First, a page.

Adolescent Gastric By-pass and Diabetic Precursors
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ClinicalTrials.gov Identifier: NCT00360373
Recruitment Status :
First Posted : August 4, 2006
Last Update Posted : January 6, 2014
Children's Hospital Medical Center, Cincinnati
National Institute of Diabetes and Digestive and Kidney Diseases (NIDDK)
The purpose of this research study is to find out what effects (good and bad) gastric bypass has on metabolism, including pancreatic insulin secretion. In addition, we will compare the effects of gastric bypass on the metabolism of adults and adolescents to try to determine whether there are greater metabolic and health advantages of performing gastric bypass earlier in life versus waiting until adulthood.
Condition or disease
Overweight and obesity are the most common metabolic disorders affecting the U.S. with 31% of adults and 16% of adolescents now meeting Centers for Disease Control criteria for these conditions. As the obesity epidemic has unfolded, so too has the increase in prevalence of abnormalities of carbohydrate metabolism. The single most effective treatment for type 2 diabetes in severely obese adults may be bariatric surgery, a procedure that is most commonly performed in the 5th and 6th decades of life. While it is clear that rapid and profound weight loss can significantly improve carbohydrate metabolism in adults, it is not clear to what degree type 2 diabetes is reversible in these patients. The pathophysiology of type 2 diabetes in adolescents and children is not well understood and no studies have yet examined the effect of surgical weight loss on insulin resistance, insulin secretion, or glucose tolerance in severely obese young people. However, it seems likely that bariatric surgery could improve these conditions in youth. Understanding the relative benefits of surgically induced weight reduction on carbohydrate metabolism in adolescents compared to older subjects is important for determining optimal timing of this intervention. This knowledge may also lead to key insights into obesity-induced diabetes. In this project we will test the hypothesis that bariatric surgical intervention will more effectively improve insulin resistance, β cell dysfunction, and glucose tolerance in adolescents compared to adults. Three specific aims are proposed: 1) To compare the derangements of carbohydrate metabolism among very severely obese (body mass index ≥ 40 kg/m2) adolescents and adults referred for bariatric surgery; 2) To assess improvement in carbohydrate metabolism longitudinally (during and after surgical weight loss) comparing differences in the mechanisms of improvement between the two age groups; 3) To compare major complications in the two age groups following bariatric surgery. These data will provide critical information about age-related metabolic outcomes of bariatric surgery and could inform the design of larger studies to examine the role of early bariatric surgery in management of disorders related to insulin resistance in patients at high risk for these conditions.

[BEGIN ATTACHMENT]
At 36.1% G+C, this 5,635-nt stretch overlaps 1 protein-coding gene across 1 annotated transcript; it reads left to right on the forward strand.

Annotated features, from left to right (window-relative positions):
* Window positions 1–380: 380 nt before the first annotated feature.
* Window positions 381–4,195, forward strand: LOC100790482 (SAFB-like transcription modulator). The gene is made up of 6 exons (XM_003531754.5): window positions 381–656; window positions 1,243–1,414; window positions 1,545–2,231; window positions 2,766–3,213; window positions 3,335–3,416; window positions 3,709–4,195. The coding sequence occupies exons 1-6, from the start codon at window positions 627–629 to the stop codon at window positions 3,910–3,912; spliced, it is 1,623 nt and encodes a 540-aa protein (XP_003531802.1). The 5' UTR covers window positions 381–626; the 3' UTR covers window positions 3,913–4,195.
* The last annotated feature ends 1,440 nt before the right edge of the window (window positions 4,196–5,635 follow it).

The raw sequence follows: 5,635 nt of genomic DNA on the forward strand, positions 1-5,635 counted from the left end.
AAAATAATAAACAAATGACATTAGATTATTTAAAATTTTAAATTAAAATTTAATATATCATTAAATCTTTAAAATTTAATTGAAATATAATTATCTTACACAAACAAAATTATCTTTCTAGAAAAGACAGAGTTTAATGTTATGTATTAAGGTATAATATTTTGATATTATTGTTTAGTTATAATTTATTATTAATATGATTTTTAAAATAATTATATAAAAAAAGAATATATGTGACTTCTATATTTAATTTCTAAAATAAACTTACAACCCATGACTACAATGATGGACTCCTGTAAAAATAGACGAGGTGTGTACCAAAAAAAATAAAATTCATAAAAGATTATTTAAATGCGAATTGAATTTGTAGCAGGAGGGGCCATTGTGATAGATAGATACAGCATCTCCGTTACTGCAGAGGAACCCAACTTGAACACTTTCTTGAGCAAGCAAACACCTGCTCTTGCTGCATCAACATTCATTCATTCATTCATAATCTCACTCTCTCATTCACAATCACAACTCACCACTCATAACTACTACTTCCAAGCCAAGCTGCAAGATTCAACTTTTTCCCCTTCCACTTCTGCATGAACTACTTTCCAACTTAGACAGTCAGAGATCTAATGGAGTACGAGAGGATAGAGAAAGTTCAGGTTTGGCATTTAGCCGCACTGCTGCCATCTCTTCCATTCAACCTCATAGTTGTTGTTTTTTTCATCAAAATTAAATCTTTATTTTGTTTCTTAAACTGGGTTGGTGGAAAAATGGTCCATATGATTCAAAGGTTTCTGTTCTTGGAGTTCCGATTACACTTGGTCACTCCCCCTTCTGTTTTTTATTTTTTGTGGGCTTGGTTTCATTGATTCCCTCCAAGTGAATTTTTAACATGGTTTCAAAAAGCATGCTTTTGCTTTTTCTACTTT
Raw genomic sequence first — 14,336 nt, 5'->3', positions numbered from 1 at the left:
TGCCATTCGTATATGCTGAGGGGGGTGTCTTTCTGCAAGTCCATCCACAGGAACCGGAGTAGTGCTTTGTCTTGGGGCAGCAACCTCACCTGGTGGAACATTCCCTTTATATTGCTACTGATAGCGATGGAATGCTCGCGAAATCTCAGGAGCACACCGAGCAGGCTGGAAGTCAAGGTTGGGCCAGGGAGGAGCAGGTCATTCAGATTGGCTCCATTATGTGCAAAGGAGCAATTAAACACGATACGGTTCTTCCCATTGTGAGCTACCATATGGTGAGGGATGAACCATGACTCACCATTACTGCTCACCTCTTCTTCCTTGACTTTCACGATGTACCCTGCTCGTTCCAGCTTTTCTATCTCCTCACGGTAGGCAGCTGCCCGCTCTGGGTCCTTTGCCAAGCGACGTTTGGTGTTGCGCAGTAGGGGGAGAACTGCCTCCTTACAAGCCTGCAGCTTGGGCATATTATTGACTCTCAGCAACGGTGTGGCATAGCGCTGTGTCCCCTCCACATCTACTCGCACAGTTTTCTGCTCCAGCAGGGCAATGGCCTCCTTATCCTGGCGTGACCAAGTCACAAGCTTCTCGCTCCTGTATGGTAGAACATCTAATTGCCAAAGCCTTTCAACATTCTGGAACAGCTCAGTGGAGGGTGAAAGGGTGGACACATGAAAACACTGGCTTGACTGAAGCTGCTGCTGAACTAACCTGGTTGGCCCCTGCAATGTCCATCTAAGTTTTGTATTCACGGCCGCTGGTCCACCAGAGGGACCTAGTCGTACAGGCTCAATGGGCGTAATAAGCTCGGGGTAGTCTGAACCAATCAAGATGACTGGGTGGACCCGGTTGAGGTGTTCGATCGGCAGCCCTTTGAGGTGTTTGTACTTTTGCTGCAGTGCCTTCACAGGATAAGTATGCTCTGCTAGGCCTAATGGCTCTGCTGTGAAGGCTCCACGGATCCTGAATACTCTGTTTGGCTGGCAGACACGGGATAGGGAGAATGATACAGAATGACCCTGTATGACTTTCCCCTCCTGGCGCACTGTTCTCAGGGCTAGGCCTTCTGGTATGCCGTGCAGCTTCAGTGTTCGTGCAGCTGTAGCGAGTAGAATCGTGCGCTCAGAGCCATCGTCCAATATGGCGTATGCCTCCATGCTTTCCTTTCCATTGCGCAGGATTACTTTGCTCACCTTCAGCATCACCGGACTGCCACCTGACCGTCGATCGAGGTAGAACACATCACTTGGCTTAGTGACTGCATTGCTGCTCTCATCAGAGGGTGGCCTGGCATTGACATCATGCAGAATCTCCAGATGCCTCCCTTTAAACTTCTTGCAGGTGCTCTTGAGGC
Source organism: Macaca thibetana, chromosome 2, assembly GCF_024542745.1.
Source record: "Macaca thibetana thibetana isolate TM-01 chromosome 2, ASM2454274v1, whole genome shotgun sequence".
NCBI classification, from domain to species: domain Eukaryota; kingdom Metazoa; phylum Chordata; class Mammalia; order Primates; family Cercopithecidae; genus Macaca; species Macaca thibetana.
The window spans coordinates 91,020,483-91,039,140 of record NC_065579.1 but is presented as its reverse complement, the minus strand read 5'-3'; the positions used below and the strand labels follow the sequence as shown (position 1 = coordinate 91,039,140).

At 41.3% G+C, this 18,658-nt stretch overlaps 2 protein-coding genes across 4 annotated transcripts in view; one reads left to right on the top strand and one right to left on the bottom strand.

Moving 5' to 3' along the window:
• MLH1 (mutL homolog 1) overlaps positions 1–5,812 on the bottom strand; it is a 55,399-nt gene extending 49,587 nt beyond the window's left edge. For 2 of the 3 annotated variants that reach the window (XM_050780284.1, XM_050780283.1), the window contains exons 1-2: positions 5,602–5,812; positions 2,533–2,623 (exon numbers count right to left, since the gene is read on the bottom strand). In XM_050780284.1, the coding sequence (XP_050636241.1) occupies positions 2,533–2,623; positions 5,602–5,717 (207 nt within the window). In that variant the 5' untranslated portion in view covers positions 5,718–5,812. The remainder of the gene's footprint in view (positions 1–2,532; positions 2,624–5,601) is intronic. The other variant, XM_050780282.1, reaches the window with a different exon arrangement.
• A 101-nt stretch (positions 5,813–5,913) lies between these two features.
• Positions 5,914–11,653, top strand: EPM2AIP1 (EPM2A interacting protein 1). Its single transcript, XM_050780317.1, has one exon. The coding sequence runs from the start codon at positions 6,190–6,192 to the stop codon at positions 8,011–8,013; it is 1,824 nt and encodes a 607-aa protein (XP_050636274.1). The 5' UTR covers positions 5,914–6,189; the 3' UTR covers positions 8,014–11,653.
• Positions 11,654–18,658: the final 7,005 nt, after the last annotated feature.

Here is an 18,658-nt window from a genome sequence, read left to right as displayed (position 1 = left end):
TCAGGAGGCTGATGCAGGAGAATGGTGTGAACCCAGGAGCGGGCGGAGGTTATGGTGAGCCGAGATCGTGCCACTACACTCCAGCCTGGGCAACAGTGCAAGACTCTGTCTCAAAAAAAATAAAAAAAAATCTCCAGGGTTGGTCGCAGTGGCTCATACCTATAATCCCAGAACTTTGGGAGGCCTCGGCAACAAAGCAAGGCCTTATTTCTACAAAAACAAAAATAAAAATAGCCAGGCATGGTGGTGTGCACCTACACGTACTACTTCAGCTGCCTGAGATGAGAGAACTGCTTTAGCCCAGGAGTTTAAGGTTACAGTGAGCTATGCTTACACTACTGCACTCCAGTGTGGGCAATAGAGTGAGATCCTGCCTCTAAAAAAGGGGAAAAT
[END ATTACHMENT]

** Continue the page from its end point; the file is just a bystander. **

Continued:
Insulin Resistance [ Time Frame: 2 weeks, 3 months, and 12 months ]
This study uses the frequently sampled intravenous glucose tolerance test (FSIVGTT) to determine the effects of bariatric surgery on insulin resistance, carbohydrate metabolism, β cell dysfunction, and glucose tolerance for this adolescent cohort. Carbohydrate metabolism will be assessed by measuring plasma glucose and insulin concentrations in blood samples obtained during fasting as well as during FSIVGTT at baseline and all subsequent time points..
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Ages Eligible for Study:
15 Years to 45 Years (Child, Adult)
Sexes Eligible for Study:
Accepts Healthy Volunteers:
Adolescents undergoing weight loss surgery
Approved to be scheduled for laparoscopic gastric bypass surgery for VSO at Cincinnati Children's or University Hospital
Age at time of gastric bypass surgery date >15 and <21 years, or >30 and <45 years
Weight at age 18 consistent with severe adolescent obesity (if height < 5'5" weight > 200 pounds or if height >5'5", weight > 250)
Diagnosis of cirrhosis, total bilirubin >1 mg/dL, prothrombin time > 13.3 sec
Prior myocardial infarction
Serum creatinine >1.7mg/dL
Systemic (PO, IV, IM) glucocorticoid therapy within the previous six weeks prior to blood sampling
Peri-menopausal (irregularity of menstrual periods over the past 3 months (67) or demonstrated abnormally high follicle stimulating hormone levels (68)
Severe T2DM (on insulin for control of hyperglycemia, or HbA1c > 8.5)